Regulation and Compliance: Ready for Review


Anticipating what’s new for your community bank’s next field examination

By Karen Hoffman

Benjamin Franklin famously said that “by failing to prepare, you are preparing to fail.” This is particularly true for community banks preparing to undergo their next regulatory safety and soundness or compliance examination. The better prepared, the less likely they are to run afoul of the continually shifting regulations.

Regulators and industry consultants agree that community banks are generally doing a great job handling their regulatory oversight and requirements. As David Barr, spokesperson for the FDIC, points out, “a vast majority of community banks remain well-rated and exhibit satisfactory corporate governance programs and compliance management systems.”

Toney Bland, senior deputy comptroller for community and mid-sized banks for the Office of the Comptroller of the Currency, chimes in that from a “safety and soundness perspective, banks have really focused on strengthening their balance sheets.”

Overall, consultants say, community banks are doing well in fundamentally educating themselves on and implementing the large volume of new federal rules and regulations, and changes in existing rules and regulations. Nonetheless, the regulatory agencies and industry consultants do offer several insights on how community banks can better prepare for their next round of regulatory examinations.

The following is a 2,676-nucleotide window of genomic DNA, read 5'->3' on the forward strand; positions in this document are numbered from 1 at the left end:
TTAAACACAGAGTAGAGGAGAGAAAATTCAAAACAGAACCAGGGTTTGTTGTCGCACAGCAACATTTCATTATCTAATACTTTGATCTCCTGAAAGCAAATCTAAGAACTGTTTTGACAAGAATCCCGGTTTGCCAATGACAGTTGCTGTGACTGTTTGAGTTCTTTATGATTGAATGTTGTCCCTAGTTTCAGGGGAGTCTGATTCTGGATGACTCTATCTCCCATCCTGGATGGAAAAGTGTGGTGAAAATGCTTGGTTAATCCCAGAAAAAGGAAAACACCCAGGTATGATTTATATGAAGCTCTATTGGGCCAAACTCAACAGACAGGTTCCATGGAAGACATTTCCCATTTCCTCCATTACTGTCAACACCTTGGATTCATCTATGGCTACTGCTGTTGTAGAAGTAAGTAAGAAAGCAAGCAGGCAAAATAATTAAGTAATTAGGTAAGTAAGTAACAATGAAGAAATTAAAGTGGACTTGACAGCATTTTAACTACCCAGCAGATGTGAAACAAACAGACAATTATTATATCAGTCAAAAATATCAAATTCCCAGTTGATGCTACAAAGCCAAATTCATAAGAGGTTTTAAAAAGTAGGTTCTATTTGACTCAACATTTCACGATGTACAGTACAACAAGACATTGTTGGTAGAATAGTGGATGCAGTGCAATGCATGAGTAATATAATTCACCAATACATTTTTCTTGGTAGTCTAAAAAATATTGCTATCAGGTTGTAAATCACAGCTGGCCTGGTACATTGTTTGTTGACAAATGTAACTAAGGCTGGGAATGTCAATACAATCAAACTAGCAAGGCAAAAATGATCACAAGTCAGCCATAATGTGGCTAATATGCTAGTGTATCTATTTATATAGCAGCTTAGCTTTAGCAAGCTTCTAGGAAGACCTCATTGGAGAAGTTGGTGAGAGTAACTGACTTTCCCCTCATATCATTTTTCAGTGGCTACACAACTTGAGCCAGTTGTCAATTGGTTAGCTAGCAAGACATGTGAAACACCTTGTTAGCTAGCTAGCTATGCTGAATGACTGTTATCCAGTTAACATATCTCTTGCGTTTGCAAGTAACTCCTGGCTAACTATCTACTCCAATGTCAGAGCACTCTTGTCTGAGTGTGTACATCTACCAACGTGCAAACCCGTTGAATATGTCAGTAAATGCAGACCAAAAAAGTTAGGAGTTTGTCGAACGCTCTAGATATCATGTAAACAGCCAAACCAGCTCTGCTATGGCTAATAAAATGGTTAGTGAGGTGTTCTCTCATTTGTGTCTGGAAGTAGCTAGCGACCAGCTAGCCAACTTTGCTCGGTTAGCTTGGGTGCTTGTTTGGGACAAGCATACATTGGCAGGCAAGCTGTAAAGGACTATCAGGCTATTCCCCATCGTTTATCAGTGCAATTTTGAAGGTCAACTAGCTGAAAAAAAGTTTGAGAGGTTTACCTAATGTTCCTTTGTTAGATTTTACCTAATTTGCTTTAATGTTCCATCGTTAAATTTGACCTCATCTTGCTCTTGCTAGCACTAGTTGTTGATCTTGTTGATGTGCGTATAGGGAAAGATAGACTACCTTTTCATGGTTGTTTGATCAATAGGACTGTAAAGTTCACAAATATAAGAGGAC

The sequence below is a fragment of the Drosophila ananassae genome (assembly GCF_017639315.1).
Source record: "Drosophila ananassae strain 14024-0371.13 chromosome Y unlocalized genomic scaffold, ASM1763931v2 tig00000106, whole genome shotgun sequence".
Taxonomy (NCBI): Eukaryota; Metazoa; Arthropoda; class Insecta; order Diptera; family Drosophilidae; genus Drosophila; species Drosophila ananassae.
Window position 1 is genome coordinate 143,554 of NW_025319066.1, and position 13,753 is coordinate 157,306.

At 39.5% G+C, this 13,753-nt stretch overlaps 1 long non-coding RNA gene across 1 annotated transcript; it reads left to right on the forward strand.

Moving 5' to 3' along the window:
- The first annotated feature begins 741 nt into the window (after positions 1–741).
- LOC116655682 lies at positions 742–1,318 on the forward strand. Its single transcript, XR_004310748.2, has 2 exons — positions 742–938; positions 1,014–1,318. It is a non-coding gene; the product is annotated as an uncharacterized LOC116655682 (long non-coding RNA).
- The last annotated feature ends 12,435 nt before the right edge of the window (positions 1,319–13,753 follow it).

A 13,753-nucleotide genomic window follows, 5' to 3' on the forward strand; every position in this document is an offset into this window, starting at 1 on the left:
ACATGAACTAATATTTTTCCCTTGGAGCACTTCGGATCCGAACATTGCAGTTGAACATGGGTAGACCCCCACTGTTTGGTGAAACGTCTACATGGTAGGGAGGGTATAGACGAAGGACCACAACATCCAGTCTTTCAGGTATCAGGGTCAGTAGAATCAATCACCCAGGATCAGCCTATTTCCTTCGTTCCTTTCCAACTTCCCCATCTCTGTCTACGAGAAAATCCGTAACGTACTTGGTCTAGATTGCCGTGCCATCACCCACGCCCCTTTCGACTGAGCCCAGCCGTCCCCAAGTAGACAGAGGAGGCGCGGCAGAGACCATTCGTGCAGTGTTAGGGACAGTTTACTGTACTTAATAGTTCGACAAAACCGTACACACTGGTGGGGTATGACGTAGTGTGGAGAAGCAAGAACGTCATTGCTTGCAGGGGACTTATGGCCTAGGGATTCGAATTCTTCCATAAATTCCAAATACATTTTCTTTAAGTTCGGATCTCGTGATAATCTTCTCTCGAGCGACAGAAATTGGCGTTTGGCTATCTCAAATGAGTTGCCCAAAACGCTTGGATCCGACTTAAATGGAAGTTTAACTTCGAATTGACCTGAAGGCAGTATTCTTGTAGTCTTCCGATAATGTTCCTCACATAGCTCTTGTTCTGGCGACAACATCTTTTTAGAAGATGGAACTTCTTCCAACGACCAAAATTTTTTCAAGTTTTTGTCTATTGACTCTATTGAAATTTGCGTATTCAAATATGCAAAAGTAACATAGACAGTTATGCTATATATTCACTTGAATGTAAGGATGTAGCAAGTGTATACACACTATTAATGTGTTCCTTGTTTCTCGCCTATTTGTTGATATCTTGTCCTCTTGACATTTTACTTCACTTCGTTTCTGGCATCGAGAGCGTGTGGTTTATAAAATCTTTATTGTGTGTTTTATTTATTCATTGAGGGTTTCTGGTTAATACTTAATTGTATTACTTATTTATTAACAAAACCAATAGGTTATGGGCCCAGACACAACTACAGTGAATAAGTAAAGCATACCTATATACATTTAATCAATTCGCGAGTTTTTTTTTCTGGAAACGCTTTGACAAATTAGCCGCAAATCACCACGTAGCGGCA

Here are several timely suggestions to consider based on recent regulatory trends they see.

Be aware of existing or emerging risk concerns. In the past couple of years, regulators have become more interested in risk management, strategic and capital planning, succession planning, compliance (particularly Bank Secrecy Act compliance), third-party relationships and interest rate risk, according to David Baris, partner for BuckleySandler LLP in Washington, D.C. The federal banking agencies effectively “forewarn banks of their concerns through bulletins, changes in examination manuals, speeches and testimony,” he says.

Baris points out that the OCC semi-annual risk perspective report in June identified several hot issues examiners are focusing on industrywide:

  • intensifying competition for limited lending opportunities;
  • loosening underwriting standards, particularly as to indirect auto lending and leveraged lending;
  • thoughtful strategic business and new product planning;
  • electronic bank fraud and cyberthreats;